How to use Analysis Services Tabular to get near real-time updates for your Power BI dashboards
Analysis Services provides three different approaches for creating a business intelligence semantic model: tabular, multidimensional, and Power Pivot. Analysis Services Tabular is a great self-service backend for use with the Power BI service, however keeping it updated and refreshed for the enterprise can be confusing. There are many processing options at the database, table, and partition level to help you speed up processing time, but they can be hard to navigate.
A good place to start is a Microsoft whitepaper, Performance Tuning Tabular models in SSAS 2012. This document explains processing options in a lot more detail. In a recent business intelligence engagement, we looked at this whitepaper and other sources in order to optimize our client’s experience with Power BI. Our goal was to achieve the best performance possible, and along the way we learned a few things we want to share.
A key to our goal was realizing that sending the “Process Full” command to our Tabular database processed groups of tables in parallel. After extensive checks in SQL Profiler, we realized the engine figures out which tables to run in parallel. It’s very quick on small tables and larger ones take longer as the engine imports and compresses that data in-memory. After a while, we realized we could do something about the smaller tables in our project.
On the same engagement, we used Master Data Services (MDS) for data stewards to maintain small entities such as KPI targets. We’d bring in these entities to display thresholds on multiple dashboard tiles dynamically (as illustrated below). We wrote “Process Full” commands against these small tables in a separate XMLA script and marked the batch with Transaction=false and witnessed these tables getting refreshed in less than a few seconds! We ran our XMLA command in a SQL job every few minutes and it gave users the experience of making real-time updates to their Power BI dashboard tiles.
We also found some schemas that did not require a refresh most of the day. For example, we had a historical inventory fact table that held daily inventory snapshots. Once the cube processed the most recent daily snapshot, there was no need to process the table at all for the rest of the day. So we grouped all the other schemas in a separate XMLA command, marked it Transaction=false, made sure we checked that the fact table was caught up, and then let the SSAS hardware and software do the rest of the heavy lifting. This saved a ton of time in cube processing and allowed us to establish a more frequent data refresh schedule.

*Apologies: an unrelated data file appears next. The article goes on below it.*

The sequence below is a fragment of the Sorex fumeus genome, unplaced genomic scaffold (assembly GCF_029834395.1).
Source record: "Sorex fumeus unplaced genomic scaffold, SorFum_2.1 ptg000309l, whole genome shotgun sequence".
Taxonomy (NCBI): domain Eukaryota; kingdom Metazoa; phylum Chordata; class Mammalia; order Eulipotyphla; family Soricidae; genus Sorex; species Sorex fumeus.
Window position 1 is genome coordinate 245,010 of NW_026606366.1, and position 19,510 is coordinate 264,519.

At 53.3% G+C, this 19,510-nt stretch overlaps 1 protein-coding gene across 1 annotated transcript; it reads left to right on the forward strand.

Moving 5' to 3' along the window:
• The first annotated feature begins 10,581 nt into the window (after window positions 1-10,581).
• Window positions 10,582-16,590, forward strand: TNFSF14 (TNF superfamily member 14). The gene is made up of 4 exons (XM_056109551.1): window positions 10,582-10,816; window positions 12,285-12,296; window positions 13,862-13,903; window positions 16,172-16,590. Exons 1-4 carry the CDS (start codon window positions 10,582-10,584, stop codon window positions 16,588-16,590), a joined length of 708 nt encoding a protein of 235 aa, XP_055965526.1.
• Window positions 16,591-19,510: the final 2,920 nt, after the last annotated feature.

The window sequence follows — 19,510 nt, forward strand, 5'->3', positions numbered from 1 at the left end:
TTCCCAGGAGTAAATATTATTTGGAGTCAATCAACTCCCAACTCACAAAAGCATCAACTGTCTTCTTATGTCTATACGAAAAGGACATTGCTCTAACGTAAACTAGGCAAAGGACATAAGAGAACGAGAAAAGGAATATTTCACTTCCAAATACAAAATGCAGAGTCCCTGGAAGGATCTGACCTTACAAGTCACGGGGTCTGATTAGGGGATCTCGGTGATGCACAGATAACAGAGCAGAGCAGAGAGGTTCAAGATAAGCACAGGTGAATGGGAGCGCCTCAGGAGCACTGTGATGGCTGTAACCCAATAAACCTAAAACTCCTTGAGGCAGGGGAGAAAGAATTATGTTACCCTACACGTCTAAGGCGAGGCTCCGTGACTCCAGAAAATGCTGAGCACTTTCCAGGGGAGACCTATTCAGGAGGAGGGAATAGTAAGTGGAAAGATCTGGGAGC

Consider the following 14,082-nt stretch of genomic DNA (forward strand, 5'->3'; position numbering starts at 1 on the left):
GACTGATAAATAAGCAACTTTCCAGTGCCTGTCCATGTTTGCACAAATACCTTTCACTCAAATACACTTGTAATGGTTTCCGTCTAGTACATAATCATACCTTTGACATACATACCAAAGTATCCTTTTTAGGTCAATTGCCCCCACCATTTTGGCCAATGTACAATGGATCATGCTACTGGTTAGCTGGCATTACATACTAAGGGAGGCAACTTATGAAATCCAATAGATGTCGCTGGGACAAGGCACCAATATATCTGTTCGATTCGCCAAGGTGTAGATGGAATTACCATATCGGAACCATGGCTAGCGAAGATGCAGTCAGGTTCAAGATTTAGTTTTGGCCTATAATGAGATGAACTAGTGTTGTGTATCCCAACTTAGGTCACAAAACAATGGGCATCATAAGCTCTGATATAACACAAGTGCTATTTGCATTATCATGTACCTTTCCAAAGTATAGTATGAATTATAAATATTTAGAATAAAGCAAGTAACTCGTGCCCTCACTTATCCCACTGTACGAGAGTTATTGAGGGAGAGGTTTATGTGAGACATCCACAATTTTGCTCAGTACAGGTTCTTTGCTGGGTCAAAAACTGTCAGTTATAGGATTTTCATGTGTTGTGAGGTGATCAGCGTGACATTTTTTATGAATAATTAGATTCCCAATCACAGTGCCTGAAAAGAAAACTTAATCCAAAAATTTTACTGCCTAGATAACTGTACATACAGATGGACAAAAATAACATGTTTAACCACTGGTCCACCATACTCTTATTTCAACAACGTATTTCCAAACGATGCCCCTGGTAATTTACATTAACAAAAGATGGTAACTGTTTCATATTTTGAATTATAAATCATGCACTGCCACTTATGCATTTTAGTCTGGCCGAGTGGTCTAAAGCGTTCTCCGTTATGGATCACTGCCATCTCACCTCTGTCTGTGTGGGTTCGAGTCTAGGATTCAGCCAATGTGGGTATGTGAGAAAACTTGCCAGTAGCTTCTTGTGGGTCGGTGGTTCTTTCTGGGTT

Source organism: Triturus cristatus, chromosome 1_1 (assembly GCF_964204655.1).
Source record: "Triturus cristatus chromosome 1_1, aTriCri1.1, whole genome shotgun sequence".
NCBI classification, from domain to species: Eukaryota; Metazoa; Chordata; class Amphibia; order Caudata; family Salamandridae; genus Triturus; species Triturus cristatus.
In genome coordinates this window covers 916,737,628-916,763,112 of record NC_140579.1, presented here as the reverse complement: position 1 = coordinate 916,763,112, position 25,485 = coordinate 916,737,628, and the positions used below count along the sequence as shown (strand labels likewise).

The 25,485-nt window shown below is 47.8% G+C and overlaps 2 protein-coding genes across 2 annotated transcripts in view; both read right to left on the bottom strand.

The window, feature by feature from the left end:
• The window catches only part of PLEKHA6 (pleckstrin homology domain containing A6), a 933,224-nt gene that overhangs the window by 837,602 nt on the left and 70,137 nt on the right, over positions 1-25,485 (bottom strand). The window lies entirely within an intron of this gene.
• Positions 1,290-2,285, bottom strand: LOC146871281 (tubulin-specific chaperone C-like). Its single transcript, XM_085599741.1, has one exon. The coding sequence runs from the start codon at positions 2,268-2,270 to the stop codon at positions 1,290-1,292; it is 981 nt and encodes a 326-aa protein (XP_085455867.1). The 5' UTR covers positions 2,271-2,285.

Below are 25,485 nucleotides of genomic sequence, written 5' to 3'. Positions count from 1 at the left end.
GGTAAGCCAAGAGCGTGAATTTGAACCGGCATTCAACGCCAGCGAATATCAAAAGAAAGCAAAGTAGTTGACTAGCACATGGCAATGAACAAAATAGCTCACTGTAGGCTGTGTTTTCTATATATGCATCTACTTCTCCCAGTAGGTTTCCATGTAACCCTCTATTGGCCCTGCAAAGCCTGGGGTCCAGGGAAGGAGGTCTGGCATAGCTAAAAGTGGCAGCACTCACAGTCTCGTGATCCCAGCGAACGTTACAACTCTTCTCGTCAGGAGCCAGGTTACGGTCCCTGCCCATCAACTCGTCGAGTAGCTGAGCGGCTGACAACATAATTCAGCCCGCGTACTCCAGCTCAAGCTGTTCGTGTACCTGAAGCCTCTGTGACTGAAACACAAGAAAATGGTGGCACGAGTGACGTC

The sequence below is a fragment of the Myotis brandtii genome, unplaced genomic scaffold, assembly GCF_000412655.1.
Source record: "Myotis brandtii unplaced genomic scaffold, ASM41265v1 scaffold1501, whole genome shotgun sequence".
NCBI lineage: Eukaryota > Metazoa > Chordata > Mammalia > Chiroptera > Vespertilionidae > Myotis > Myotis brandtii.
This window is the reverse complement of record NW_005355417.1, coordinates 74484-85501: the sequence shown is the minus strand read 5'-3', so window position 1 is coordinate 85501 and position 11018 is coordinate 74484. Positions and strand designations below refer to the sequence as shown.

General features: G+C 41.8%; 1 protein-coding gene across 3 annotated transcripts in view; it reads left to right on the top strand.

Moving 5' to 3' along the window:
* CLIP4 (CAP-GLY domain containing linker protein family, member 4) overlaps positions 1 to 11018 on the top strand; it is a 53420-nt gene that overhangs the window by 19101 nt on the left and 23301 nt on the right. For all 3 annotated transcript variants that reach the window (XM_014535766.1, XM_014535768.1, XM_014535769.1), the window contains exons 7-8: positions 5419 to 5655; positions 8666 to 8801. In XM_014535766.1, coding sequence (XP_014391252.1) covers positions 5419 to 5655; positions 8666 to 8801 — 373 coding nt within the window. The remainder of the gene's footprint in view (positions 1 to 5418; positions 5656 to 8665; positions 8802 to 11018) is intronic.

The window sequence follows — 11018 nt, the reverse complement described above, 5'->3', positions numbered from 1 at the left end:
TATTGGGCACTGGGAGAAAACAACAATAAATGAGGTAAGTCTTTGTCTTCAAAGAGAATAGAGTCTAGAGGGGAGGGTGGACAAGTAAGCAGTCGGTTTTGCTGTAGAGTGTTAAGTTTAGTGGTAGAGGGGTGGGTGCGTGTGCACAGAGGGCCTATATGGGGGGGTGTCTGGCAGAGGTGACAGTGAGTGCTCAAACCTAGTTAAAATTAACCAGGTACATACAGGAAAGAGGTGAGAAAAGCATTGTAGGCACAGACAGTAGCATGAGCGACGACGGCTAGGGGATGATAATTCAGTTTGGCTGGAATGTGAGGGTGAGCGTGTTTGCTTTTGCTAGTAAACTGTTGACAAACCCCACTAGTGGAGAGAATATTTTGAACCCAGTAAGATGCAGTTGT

Snapshot fact tables like the Inventory one just mentioned seemed like a great use case for the “Process Add” command, but we learned a couple things implementing this command. First, this command will process new rows in your model by changing the table’s partition query to filter new data rows, or “delta rows”, since Analysis Services does not auto-detect incremental data. If you have a sizable snapshot fact table like we did, this can save you a ton of processing time, but you have to be careful.
The textbook description of “Process Add” says you’ll change the partition query of your table to process new data. What most books won’t tell you is that you could (and should) control when and how to change the partition query of a table. A couple key points to take away from our findings:
- Once you’ve successfully run Process Add, change the partition query back by removing the WHERE clause effectively removing the filter for delta rows.
- Check whether a Process Add is needed by comparing the last snapshot date in your fact table with the last snapshot date in your tabular model.
The first point will save you a headache in case someone tries to reprocess the table or partition ad hoc after running “Process Add”. The second is so you don’t accidentally process the same delta rows multiple times.
The good news is that Analysis Services Tabular yields high performance analytical databases that integrate easily with Excel, Reporting Services reports, and other BI applications from Microsoft and third-party applications. We hope these tips will save you processing and development time. It’s important for end users of Power BI to get their data refreshed as frequently as possible. With Power BI’s Enterprise Gateways and their DirectQuery capability, it becomes a game of how to optimally process your cubes.
Pravina Parthasarthy is a Business Intelligence engineer at DesignMind. She specializes in SQL Server Analysis Services Tables and Power BI.